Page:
A summary of my book: 1. I’m diagnosed with autism 20 years after telling a doctor I had it. 2. My terrible Catholic childhood: I hate my parents etc. 3. My friendship with an elderly man who runs the corner shop and is definitely not trying to groom me. I get groomed. 4. Homelessness. 5. Stripping. 6. More stripping but with more nervous breakdowns. 7. I hate everyone at uni and live with a psycho etc. 8. REDACTED as too spicy. 9. After everyone tells me I don’t look autistic, I try to cure my autism and get addicted to Xanax. 10. REDACTED as too embarrassing.

Fern Brady Author
Fern Brady is a woman. She is also autistic. She was born in Scotland (no, not Glasgow). She has no presets for being a ‘good woman’ – she never hated her body or indulged in messy millennial shame. She now lives out of wedlock in London. She has zero children.

Fern’s caustic wit, exceptional writing and electric stage craft has made her one of the UK’s hottest comedy stars. As seen on Live from the BBC, Live from the Comedy Store, The Russell Howard Hour, and Live at the Apollo. She’s had viral success with her BBC Life Lessons and supported Frankie Boyle and Katherine Ryan on tour. She was recently a contestant on Taskmaster on Channel 4.

Doors 7.30pm | Unreserved seating

Jude Rogers: The Sound of Being Human

We are delighted to welcome writer Jude Rogers to CQAF to discuss The Sound of Being Human–a brillant memoir which explores how music influences and shapes our lives. 

Blending memoir, incisive music criticism and scientific analysis– with the help of psychologists, biologists and academics – Rogers anatomises the powerful effects of music on its listeners. There’s a magic to the way that music makes us feel, and Rogers’s fascinating research only intensifies it.

Since 2005, Jude has written for the Guardian, the Observer, the Sunday Times, the Times Saturday Review, Daily Telegraph, New Statesman, MOJO, Q, NME, The Quietus and The Gentlewoman.

She has written many cover stories and interviews, as well as many personal, heartfelt pieces about her love of music. Jude’s favourite anecdotes include Chrissie Hynde spontaneously painting her portrait in her flat at the end of an interview; sharing a Pret fish salad in New York with Björk after been flown over to America by her; Robert Plant making her a cup of PG Tips in Nashville while singing a Welsh hymn, and Lady Gaga feeding her whisky backstage at the O2, while she danced over her lap in her pants.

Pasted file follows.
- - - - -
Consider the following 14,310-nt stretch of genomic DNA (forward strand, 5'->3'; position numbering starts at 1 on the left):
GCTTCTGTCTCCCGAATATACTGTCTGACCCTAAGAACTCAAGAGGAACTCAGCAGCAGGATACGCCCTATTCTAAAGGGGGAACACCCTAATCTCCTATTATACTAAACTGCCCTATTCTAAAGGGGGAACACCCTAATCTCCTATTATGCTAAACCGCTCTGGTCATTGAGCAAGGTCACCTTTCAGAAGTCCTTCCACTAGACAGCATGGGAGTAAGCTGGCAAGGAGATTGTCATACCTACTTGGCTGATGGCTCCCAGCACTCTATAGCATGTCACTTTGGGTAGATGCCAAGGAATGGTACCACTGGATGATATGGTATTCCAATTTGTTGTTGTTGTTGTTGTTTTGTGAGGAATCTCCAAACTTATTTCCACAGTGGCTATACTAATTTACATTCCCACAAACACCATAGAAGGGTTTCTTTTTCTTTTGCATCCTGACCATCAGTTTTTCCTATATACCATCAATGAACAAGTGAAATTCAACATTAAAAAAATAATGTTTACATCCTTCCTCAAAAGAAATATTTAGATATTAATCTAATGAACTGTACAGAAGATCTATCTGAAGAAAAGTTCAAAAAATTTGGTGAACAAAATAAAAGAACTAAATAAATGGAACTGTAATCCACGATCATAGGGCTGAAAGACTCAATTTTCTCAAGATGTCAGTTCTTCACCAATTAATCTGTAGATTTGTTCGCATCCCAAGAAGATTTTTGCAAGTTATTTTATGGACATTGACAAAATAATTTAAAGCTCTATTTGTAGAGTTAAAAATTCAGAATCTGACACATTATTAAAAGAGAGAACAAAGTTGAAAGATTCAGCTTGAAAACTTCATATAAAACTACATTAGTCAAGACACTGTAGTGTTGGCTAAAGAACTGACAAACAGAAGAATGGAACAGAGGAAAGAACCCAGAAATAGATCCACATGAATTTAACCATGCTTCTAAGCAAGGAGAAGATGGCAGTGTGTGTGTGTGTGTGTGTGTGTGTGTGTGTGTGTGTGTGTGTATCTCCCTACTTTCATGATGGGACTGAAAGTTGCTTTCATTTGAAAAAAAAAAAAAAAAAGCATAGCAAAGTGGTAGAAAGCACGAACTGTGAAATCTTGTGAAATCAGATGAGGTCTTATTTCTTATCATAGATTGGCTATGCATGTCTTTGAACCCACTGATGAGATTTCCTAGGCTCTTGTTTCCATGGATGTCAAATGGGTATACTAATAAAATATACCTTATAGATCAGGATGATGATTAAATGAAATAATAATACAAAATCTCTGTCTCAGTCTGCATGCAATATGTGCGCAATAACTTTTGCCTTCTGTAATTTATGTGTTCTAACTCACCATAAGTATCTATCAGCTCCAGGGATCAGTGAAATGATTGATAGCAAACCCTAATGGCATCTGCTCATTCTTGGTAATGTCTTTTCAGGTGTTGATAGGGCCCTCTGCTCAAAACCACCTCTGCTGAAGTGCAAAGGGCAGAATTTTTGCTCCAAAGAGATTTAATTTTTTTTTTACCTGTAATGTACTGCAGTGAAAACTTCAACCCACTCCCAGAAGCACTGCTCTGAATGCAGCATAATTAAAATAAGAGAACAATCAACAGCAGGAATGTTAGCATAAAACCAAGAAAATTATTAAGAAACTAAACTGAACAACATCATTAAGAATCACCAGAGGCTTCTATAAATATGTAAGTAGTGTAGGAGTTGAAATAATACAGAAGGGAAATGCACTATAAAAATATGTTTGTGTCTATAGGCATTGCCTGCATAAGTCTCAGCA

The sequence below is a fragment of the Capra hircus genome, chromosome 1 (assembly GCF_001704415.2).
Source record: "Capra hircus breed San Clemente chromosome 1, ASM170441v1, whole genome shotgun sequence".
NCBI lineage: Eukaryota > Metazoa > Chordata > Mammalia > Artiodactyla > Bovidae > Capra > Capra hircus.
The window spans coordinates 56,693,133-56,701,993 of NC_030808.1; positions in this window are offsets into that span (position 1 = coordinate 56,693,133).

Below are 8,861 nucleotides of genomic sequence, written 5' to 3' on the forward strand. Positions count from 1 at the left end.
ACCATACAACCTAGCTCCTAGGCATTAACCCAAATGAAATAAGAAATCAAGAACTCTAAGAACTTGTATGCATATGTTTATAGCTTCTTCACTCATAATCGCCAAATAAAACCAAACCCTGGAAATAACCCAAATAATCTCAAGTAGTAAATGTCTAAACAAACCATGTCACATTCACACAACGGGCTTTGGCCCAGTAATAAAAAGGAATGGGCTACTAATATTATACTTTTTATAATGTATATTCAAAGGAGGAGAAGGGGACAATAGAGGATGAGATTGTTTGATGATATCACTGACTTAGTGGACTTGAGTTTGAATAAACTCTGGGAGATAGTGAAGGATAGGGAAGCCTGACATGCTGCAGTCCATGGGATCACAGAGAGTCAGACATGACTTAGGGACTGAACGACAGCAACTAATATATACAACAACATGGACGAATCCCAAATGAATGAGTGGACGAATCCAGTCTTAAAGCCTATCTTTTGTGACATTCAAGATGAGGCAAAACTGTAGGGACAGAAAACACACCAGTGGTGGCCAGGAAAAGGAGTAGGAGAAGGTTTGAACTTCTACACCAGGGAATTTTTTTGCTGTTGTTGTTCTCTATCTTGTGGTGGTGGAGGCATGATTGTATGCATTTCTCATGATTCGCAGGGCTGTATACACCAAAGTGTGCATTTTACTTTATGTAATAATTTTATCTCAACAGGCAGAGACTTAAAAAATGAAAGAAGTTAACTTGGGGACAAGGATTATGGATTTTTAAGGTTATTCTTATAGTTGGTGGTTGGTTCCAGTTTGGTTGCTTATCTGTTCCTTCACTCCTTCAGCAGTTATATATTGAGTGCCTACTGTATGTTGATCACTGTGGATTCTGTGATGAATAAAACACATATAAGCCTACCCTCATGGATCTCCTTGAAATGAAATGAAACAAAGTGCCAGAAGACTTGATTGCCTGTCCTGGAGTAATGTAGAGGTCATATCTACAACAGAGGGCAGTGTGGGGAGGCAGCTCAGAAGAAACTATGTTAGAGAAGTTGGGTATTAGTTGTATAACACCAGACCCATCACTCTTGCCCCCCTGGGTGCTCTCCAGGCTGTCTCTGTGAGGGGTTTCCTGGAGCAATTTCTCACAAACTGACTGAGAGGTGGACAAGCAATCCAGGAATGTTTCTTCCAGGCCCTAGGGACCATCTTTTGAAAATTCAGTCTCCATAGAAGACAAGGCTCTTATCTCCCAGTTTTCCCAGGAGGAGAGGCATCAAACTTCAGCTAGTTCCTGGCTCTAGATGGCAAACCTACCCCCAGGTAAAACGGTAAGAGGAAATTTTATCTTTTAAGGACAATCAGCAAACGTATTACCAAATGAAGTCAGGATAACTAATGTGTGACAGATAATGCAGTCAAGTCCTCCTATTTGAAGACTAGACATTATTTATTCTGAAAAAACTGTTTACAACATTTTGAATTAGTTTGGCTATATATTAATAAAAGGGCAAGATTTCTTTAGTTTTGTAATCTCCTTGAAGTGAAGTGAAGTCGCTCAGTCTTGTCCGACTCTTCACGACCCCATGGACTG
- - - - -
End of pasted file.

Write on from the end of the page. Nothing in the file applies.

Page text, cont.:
‘Too often we treat popular music as wallpaper surrounding us as we live our lives. Jude Rogers shows the emotional and cerebral heft such music can have. It’s a personal journey which becomes universal. Fascinating.’ – Ian Rankin

‘A stunning hybrid of memoir and music, sound tracking the indelible nature of sound. Rogers’ moving, lyrical sentences sing and stop you in your tracks.’–  Sinéad Gleeson

‘Moving and absorbing, The Sound Of Being Human mixes memoir, analysis, anecdote and personal chronicle into a mosaic that evokes what music means to the individual and the human tribe. A candid, beautiful read.’ – Stuart Maconie

‘Personal but universal,The Sound Of Being Human is a moving, funny and very smart exploration of what music does to you and how it does it.’ – Alexis Petridis

‘A perfect blend of the personal and the scientific, this is a fascinating and quietly brilliant book.’ – Brett Anderson

New Statesman Books to Read in 2022
GuardianBook to Watch in 2022

Doors 2.30pm | Unreserved seating

Brian Bilston

Brian Bilston has been described as Twitter’s unofficial Poet Laureate; with over 200,000 followers on social media, Brian has become truly beloved by the online community.

His first collection of poetry, You Took the Last Bus Home, was published by Unbound. Diary of a Somebody (Picador) was shortlisted for the Costa First Novel Award and the McKitterick Prize. Alexa, What Is There To Know About Love?, his last collection, was described by one reviewer as ‘the funniest collection of humorous verse I have seen in a long time’. His poem ‘Refugees’ was set to music by Mark-Anthony Turnage for his 2019 song cycle of the same name, and Fifty Ways to Score a Goal, a collection of poems about football for children, was published in 2021.

Days Like These: An Alternative Guide to the Year in 366 Poems is his latest book and is out now in hardback, a brilliant collection of poems that will take the blues out of Monday, flatten the Wednesday hump and amplify that Friday feeling, from January through to December.

Brian Bilston is a poet clouded in the pipe smoke of mystery. Very little is known about him other than the fragments of information revealed on social media: his penchant for tank tops, his enjoyment of Vimto, his dislike of Jeremy Clarkson.

Doors 1.30pm | Unreserved Seating